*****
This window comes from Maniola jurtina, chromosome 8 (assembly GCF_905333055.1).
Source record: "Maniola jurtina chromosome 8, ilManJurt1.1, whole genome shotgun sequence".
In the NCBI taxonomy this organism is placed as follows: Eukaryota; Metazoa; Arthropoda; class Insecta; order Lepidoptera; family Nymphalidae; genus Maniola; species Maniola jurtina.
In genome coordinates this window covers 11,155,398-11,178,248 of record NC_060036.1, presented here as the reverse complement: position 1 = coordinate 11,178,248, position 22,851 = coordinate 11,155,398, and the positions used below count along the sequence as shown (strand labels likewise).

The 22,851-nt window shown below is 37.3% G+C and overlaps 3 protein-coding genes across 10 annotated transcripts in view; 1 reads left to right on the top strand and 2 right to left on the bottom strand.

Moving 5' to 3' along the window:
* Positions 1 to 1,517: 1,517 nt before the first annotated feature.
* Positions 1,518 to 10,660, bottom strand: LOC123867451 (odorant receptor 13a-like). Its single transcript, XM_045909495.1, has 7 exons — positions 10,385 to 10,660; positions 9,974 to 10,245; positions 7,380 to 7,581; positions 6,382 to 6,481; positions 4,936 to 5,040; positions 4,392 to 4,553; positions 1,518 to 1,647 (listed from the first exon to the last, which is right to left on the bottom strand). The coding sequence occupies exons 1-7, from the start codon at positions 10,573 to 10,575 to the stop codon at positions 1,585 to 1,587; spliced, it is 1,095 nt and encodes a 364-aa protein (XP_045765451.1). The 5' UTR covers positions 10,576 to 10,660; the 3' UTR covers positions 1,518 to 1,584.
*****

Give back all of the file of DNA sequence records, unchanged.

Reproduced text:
This window comes from Maniola jurtina, chromosome 8 (assembly GCF_905333055.1).
Source record: "Maniola jurtina chromosome 8, ilManJurt1.1, whole genome shotgun sequence".
In the NCBI taxonomy this organism is placed as follows: Eukaryota; Metazoa; Arthropoda; class Insecta; order Lepidoptera; family Nymphalidae; genus Maniola; species Maniola jurtina.
In genome coordinates this window covers 11,155,398-11,178,248 of record NC_060036.1, presented here as the reverse complement: position 1 = coordinate 11,178,248, position 22,851 = coordinate 11,155,398, and the positions used below count along the sequence as shown (strand labels likewise).

The 22,851-nt window shown below is 37.3% G+C and overlaps 3 protein-coding genes across 10 annotated transcripts in view; 1 reads left to right on the top strand and 2 right to left on the bottom strand.

Moving 5' to 3' along the window:
* Positions 1 to 1,517: 1,517 nt before the first annotated feature.
* Positions 1,518 to 10,660, bottom strand: LOC123867451 (odorant receptor 13a-like). Its single transcript, XM_045909495.1, has 7 exons — positions 10,385 to 10,660; positions 9,974 to 10,245; positions 7,380 to 7,581; positions 6,382 to 6,481; positions 4,936 to 5,040; positions 4,392 to 4,553; positions 1,518 to 1,647 (listed from the first exon to the last, which is right to left on the bottom strand). The coding sequence occupies exons 1-7, from the start codon at positions 10,573 to 10,575 to the stop codon at positions 1,585 to 1,587; spliced, it is 1,095 nt and encodes a 364-aa protein (XP_045765451.1). The 5' UTR covers positions 10,576 to 10,660; the 3' UTR covers positions 1,518 to 1,584.